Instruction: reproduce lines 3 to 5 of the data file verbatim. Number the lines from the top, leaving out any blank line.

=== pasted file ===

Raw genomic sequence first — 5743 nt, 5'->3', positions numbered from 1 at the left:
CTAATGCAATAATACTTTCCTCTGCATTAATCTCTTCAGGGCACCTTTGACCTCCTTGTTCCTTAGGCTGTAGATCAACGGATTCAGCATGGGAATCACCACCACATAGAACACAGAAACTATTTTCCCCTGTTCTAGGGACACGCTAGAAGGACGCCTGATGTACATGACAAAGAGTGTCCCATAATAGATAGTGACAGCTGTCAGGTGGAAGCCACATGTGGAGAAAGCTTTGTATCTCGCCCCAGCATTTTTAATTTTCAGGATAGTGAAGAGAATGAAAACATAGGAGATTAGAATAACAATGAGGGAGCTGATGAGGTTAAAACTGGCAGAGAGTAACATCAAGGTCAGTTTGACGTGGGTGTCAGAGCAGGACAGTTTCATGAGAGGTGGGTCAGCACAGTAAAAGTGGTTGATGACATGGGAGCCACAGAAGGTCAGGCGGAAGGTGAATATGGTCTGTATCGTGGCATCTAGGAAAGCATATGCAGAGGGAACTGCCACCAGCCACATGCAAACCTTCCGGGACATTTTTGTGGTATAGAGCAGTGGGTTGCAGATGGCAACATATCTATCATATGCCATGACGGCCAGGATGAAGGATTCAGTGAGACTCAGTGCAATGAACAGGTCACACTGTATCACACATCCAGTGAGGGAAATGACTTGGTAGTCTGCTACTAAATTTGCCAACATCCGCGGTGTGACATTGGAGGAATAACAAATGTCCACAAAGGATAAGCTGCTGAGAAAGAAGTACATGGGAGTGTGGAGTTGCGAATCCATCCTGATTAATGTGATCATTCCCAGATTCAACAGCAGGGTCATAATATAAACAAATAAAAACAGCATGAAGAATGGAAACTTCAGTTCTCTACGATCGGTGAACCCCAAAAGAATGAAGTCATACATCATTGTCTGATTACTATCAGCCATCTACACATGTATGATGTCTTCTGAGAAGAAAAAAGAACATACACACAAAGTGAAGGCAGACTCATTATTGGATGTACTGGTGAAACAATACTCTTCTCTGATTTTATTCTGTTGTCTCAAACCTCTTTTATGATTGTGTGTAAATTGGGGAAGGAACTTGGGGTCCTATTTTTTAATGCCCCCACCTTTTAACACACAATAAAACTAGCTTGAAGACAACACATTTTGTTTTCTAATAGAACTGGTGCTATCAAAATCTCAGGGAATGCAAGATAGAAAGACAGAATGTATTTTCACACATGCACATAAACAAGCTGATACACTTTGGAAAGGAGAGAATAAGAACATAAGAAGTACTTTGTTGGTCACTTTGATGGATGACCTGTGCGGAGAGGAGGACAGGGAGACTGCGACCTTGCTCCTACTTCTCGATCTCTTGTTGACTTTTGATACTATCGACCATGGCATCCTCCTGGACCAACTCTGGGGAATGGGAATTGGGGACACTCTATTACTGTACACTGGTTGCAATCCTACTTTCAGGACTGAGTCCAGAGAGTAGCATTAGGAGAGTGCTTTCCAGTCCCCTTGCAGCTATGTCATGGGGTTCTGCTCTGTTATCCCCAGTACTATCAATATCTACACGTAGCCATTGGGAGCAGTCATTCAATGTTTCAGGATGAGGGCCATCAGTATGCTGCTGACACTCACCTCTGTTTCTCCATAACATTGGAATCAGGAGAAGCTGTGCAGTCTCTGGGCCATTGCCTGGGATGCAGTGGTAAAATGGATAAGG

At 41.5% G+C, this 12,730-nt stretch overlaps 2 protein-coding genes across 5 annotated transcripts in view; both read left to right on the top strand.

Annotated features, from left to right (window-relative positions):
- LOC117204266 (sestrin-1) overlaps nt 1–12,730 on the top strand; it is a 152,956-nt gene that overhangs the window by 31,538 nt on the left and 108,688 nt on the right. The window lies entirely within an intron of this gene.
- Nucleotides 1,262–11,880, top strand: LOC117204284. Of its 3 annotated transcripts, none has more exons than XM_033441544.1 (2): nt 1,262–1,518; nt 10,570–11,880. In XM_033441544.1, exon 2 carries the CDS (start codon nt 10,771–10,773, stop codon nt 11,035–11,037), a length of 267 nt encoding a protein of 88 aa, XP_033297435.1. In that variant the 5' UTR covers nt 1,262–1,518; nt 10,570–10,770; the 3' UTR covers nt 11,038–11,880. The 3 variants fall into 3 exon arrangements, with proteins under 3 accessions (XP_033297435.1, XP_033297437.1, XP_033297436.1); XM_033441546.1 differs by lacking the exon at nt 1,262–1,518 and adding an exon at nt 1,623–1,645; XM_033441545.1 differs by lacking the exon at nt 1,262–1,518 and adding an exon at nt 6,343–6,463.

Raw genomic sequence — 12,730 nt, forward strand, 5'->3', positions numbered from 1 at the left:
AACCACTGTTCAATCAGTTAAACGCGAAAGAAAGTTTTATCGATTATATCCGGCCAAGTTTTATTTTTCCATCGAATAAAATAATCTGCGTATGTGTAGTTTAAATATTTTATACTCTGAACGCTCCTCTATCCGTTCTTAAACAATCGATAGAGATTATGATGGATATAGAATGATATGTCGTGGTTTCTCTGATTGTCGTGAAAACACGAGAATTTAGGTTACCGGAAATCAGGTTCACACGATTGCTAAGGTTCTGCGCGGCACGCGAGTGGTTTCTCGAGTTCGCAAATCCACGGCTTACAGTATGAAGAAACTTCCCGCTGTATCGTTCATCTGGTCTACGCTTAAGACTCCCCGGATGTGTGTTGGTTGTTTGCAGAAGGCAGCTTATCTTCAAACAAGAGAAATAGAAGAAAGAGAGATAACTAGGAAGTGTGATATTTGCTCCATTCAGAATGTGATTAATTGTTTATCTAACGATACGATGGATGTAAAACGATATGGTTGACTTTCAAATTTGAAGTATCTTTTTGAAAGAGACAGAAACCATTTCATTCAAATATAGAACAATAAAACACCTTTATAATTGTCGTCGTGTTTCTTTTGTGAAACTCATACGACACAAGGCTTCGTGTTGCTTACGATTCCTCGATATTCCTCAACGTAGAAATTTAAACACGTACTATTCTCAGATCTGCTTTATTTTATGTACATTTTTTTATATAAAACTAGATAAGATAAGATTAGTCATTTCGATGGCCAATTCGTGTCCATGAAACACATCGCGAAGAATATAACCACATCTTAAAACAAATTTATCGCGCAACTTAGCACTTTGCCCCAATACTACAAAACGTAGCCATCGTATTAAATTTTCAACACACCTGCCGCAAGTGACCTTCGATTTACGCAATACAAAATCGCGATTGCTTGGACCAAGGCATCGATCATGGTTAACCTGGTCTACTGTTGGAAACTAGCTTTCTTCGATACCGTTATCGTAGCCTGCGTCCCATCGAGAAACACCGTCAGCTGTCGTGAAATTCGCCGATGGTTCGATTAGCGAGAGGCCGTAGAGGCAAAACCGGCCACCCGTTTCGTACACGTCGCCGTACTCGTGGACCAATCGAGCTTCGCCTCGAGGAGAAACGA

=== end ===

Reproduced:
At 41.5% G+C, this 12,730-nt stretch overlaps 2 protein-coding genes across 5 annotated transcripts in view; both read left to right on the top strand.

Annotated features, from left to right (window-relative positions):
- LOC117204266 (sestrin-1) overlaps nt 1–12,730 on the top strand; it is a 152,956-nt gene that overhangs the window by 31,538 nt on the left and 108,688 nt on the right. The window lies entirely within an intron of this gene.